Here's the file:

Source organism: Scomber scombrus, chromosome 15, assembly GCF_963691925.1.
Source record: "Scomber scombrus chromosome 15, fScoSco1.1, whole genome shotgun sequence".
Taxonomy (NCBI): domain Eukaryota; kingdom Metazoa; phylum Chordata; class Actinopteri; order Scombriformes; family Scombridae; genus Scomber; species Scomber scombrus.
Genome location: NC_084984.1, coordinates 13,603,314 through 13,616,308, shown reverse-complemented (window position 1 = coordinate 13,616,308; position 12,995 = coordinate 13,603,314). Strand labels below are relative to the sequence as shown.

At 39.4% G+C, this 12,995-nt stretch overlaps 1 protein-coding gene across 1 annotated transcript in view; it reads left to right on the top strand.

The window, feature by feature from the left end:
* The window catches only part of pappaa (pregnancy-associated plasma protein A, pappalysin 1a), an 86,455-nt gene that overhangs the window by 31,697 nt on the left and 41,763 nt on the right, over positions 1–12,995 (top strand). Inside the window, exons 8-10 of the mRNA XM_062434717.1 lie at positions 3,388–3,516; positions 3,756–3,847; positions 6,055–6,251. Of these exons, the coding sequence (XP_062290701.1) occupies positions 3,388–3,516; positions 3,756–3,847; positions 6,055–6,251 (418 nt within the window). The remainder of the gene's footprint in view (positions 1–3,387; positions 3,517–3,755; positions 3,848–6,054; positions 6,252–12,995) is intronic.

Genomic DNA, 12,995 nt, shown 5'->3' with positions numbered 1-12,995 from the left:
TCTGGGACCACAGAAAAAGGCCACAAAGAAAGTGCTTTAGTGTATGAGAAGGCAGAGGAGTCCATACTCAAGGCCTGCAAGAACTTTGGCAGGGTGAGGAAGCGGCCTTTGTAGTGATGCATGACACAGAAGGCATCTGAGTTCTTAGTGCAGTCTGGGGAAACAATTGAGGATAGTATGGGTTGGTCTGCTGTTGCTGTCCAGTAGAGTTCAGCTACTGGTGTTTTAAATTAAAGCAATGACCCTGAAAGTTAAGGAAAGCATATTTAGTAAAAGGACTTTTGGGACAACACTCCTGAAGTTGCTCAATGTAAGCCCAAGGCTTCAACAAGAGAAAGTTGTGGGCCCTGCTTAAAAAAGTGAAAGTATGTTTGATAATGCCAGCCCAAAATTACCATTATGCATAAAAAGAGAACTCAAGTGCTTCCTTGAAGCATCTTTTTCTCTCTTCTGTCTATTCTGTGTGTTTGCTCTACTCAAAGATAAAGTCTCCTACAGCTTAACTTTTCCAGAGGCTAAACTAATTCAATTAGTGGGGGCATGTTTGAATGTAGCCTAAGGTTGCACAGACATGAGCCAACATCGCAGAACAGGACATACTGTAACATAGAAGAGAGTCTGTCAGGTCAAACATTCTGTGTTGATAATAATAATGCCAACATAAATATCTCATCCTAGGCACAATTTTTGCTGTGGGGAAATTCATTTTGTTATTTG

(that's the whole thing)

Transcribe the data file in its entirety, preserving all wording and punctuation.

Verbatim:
Source organism: Scomber scombrus, chromosome 15, assembly GCF_963691925.1.
Source record: "Scomber scombrus chromosome 15, fScoSco1.1, whole genome shotgun sequence".
Taxonomy (NCBI): domain Eukaryota; kingdom Metazoa; phylum Chordata; class Actinopteri; order Scombriformes; family Scombridae; genus Scomber; species Scomber scombrus.
Genome location: NC_084984.1, coordinates 13,603,314 through 13,616,308, shown reverse-complemented (window position 1 = coordinate 13,616,308; position 12,995 = coordinate 13,603,314). Strand labels below are relative to the sequence as shown.

At 39.4% G+C, this 12,995-nt stretch overlaps 1 protein-coding gene across 1 annotated transcript in view; it reads left to right on the top strand.

The window, feature by feature from the left end:
* The window catches only part of pappaa (pregnancy-associated plasma protein A, pappalysin 1a), an 86,455-nt gene that overhangs the window by 31,697 nt on the left and 41,763 nt on the right, over positions 1–12,995 (top strand). Inside the window, exons 8-10 of the mRNA XM_062434717.1 lie at positions 3,388–3,516; positions 3,756–3,847; positions 6,055–6,251. Of these exons, the coding sequence (XP_062290701.1) occupies positions 3,388–3,516; positions 3,756–3,847; positions 6,055–6,251 (418 nt within the window). The remainder of the gene's footprint in view (positions 1–3,387; positions 3,517–3,755; positions 3,848–6,054; positions 6,252–12,995) is intronic.

Genomic DNA, 12,995 nt, shown 5'->3' with positions numbered 1-12,995 from the left:
TCTGGGACCACAGAAAAAGGCCACAAAGAAAGTGCTTTAGTGTATGAGAAGGCAGAGGAGTCCATACTCAAGGCCTGCAAGAACTTTGGCAGGGTGAGGAAGCGGCCTTTGTAGTGATGCATGACACAGAAGGCATCTGAGTTCTTAGTGCAGTCTGGGGAAACAATTGAGGATAGTATGGGTTGGTCTGCTGTTGCTGTCCAGTAGAGTTCAGCTACTGGTGTTTTAAATTAAAGCAATGACCCTGAAAGTTAAGGAAAGCATATTTAGTAAAAGGACTTTTGGGACAACACTCCTGAAGTTGCTCAATGTAAGCCCAAGGCTTCAACAAGAGAAAGTTGTGGGCCCTGCTTAAAAAAGTGAAAGTATGTTTGATAATGCCAGCCCAAAATTACCATTATGCATAAAAAGAGAACTCAAGTGCTTCCTTGAAGCATCTTTTTCTCTCTTCTGTCTATTCTGTGTGTTTGCTCTACTCAAAGATAAAGTCTCCTACAGCTTAACTTTTCCAGAGGCTAAACTAATTCAATTAGTGGGGGCATGTTTGAATGTAGCCTAAGGTTGCACAGACATGAGCCAACATCGCAGAACAGGACATACTGTAACATAGAAGAGAGTCTGTCAGGTCAAACATTCTGTGTTGATAATAATAATGCCAACATAAATATCTCATCCTAGGCACAATTTTTGCTGTGGGGAAATTCATTTTGTTATTTG